Distribution is King

by breeve 21. August 2010 13:03

If I had to pick one flaw in the geek culture, it’s the lack of respect for the effort it takes to get people to use your software. Take any geek, point them at a successful product with lots of users like Facebook and they will talk about its limitations and how they could code up a better product over the weekend. It is not the technology that makes products like Facebook a success but rather the endless effort to get people to use them. Even if they could code up a better Facebook over the weekend, who would use it?

When business people talk about distribution they are referring to not only how many stores the product is in but, as in the case of software, how many users are actually using the product. The greater the distribution the more valuable the business. Make no mistake, try to sell a business that has no distribution and there will be surprisingly little interest.

And much to the frustration of the software purest, most products with distribution tend to be technically inferior. A widely cited example among the tech community is Microsoft Windows—which is generally seen as technically inferior to Linux. Although this can be debated, what everyone can agree on is Windows has distribution and Linux doesn‘t.

Ever stand behind some rental car place and peer over the counter to take a peak at the software only to be greeted by a blue screen running some DOS app and while the poor employee struggles to enter your information into line 64, your mind starts thinking about how you could create an awesome WPF application and make millions selling it to these poor technology illiterate people. Surely they wouldn’t say no.

But then they say no.

Recently, I tried a little experiment. I noticed the forum software my Home Owners Association was using was lacking. I explored other HOA forums and noticed that not only did my HOA forum need help but other neighborhoods as well. They were using software that looked years outdated like FUDForum and the notorious phpBB and like the rental car DOS app experience above, I thought I could do better and over a couple months in my spare time I coded one up in ASP.NET MVC. It included features like an HOA corner where HOA members could post events, topic and response voting, a hot section that ranked active topics, and a snappy design.

I had confidence my neighborhood would adopt it so I fired off an email to the HOA members with a link to the demo site. Not known for their promptness, I wasn’t initially worried by the long delayed response but when the response finally came I became concerned. There in front of my eyes was a response I was not anticipating. It simply stated that the HOA had a forum already—as if I didn’t know—and they hadn’t received any complaints about it. They closed by thanking me for the thought and as quickly as the email began it was over.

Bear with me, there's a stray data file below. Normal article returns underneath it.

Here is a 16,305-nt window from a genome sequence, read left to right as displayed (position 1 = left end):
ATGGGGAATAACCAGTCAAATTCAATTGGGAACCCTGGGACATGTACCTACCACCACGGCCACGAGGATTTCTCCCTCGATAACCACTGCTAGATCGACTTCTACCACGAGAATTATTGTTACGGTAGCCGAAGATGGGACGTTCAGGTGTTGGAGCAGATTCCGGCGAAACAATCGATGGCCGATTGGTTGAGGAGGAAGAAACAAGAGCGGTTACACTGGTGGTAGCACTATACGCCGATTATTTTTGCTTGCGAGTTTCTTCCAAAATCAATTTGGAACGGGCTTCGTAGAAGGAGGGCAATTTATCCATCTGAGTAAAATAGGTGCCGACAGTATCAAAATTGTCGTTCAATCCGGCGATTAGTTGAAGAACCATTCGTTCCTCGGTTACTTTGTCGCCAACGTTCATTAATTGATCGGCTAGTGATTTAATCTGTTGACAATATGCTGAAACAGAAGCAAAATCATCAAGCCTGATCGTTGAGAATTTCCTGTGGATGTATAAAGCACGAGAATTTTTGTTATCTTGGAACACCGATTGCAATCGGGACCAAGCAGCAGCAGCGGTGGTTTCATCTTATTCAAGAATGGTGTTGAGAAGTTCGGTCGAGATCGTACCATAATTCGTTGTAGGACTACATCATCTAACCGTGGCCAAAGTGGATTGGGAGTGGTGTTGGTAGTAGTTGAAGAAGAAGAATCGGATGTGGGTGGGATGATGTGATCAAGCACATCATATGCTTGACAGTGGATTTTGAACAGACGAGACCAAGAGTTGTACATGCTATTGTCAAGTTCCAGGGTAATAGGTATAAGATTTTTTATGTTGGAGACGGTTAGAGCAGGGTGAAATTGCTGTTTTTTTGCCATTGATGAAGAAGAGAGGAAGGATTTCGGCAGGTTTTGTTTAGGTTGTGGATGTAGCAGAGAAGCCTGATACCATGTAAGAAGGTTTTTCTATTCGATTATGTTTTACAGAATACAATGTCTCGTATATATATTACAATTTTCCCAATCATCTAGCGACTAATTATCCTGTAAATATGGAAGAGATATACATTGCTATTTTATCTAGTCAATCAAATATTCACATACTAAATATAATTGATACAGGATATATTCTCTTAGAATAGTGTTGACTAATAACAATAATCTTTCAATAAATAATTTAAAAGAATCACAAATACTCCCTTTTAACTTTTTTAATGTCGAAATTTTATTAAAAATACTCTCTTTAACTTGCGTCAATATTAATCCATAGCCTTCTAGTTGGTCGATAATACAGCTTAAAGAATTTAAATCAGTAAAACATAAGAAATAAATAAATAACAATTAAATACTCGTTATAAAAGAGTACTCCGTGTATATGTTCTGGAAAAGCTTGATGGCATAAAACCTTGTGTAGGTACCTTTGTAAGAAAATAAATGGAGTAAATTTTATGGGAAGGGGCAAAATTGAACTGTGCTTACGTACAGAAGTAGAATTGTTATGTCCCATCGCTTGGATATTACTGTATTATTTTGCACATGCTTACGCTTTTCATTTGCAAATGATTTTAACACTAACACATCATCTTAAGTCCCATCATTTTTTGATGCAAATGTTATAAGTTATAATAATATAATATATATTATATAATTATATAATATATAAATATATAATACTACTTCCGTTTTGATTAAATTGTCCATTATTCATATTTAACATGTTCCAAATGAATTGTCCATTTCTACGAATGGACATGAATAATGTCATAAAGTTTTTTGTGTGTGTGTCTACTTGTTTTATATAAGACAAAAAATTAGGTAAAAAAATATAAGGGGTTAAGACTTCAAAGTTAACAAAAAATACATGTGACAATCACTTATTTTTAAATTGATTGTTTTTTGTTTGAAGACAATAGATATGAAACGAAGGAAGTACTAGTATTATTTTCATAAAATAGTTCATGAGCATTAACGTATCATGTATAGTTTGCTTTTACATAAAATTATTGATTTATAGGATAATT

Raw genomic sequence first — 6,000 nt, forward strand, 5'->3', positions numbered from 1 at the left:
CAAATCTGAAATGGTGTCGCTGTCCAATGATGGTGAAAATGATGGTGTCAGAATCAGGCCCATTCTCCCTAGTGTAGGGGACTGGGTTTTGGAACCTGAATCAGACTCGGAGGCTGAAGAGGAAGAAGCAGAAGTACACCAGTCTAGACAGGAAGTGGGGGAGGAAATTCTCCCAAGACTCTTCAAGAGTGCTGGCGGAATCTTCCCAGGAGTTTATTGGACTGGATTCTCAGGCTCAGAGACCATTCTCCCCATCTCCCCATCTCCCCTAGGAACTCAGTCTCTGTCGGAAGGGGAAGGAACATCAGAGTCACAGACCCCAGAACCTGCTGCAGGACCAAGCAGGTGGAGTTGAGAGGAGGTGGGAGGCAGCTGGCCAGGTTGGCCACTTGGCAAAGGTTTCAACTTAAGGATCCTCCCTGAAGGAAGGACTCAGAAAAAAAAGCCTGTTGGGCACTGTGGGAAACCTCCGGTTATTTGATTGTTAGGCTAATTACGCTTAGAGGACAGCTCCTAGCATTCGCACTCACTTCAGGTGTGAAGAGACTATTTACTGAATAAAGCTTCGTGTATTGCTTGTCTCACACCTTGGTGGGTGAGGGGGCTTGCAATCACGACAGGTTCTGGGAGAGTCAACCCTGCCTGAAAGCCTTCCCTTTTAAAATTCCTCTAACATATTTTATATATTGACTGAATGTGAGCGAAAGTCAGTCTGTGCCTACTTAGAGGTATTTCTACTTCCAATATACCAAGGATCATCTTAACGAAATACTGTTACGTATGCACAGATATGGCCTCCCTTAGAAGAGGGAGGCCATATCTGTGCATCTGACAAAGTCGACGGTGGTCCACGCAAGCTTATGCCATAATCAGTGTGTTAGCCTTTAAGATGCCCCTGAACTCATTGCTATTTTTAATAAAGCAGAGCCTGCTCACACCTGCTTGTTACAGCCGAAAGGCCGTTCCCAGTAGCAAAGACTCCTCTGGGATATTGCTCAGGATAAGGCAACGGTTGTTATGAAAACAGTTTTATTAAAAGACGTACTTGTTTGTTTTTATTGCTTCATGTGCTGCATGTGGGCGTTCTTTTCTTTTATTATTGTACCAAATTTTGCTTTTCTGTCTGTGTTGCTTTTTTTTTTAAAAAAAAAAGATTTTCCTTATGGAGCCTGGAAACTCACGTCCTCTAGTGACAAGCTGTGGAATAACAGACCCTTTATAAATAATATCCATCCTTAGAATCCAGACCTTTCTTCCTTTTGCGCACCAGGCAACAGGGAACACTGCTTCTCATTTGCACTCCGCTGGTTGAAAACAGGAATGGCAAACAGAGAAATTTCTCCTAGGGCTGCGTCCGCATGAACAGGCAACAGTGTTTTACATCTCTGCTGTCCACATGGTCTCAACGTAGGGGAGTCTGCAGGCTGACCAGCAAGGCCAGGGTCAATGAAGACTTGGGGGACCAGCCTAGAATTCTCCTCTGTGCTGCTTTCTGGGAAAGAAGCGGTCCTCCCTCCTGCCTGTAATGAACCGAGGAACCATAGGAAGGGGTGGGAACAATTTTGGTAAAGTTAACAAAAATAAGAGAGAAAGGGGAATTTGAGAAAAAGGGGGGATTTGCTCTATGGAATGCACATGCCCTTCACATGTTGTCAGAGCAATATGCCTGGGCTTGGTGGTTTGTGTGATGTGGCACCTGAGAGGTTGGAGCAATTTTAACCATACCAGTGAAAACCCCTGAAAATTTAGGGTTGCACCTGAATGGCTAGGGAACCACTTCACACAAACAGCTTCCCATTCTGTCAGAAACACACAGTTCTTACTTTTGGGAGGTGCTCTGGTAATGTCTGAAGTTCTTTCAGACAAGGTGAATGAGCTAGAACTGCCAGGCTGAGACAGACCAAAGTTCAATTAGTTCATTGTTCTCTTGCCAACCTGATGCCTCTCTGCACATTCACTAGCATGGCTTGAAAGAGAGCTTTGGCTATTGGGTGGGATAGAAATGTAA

Not completely dejected—and still thinking someone out there must want to use it—I tried other local neighborhoods. If my own HOA response was unexpected the others proved to be also. No interest even though it was free.

What I had failed to anticipate was not the failure of adoption due to lack of features but rather the total lack of interest. No one would even try the thing out and as I began to think about why that was, I began to see that my software failed to solve any real problems the HOA was having. What I thought were problems turned out to be non issues. It was as if I was trying to sell pay-off-your-debt software to multi billionaires.

And the more I thought about the lack of adoption the more I came to the conclusion that I didn’t even know what HOA organizations did. I just saw some issues I thought were problems and coded some software that solved those problems and then expected everyone to jump on board.

It turns out, the real secret to getting adoption and hence distribution is to find real business problems that can be solved by software. As I have demonstrated above and the number of failed startups can attest to, finding a problem and solving it well enough that someone desperate enough for a solution will take a change on your unknown software and try it out is extremely hard.

It is better to be a person that knows of a problem that can be solved by software than a software engineer with skills to create a program that solves no problems.



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About Me

I am a Principal Engineer with 16 years experience developing and releasing software products. I started developing in C/C++ then moved into .NET and C#. Currently working in Python/Flask and Docker. Have tech lead multiple projects. I have developed products in Windows Forms, ASP.NET/MVC, Silverlight, WPF, and Python. I currently reside in Austin, Texas.

Own Projects

Pickaxe - An easy to use web page scraper. If you know a little SQL and how basic CSS selectors work, no web scraping product will be easier to use.


FligthQuery - Query FlightAware FlightXml API with SQL


Created ASP.NET MVC forum originally targeting home owner associations but now in use by an investor group.


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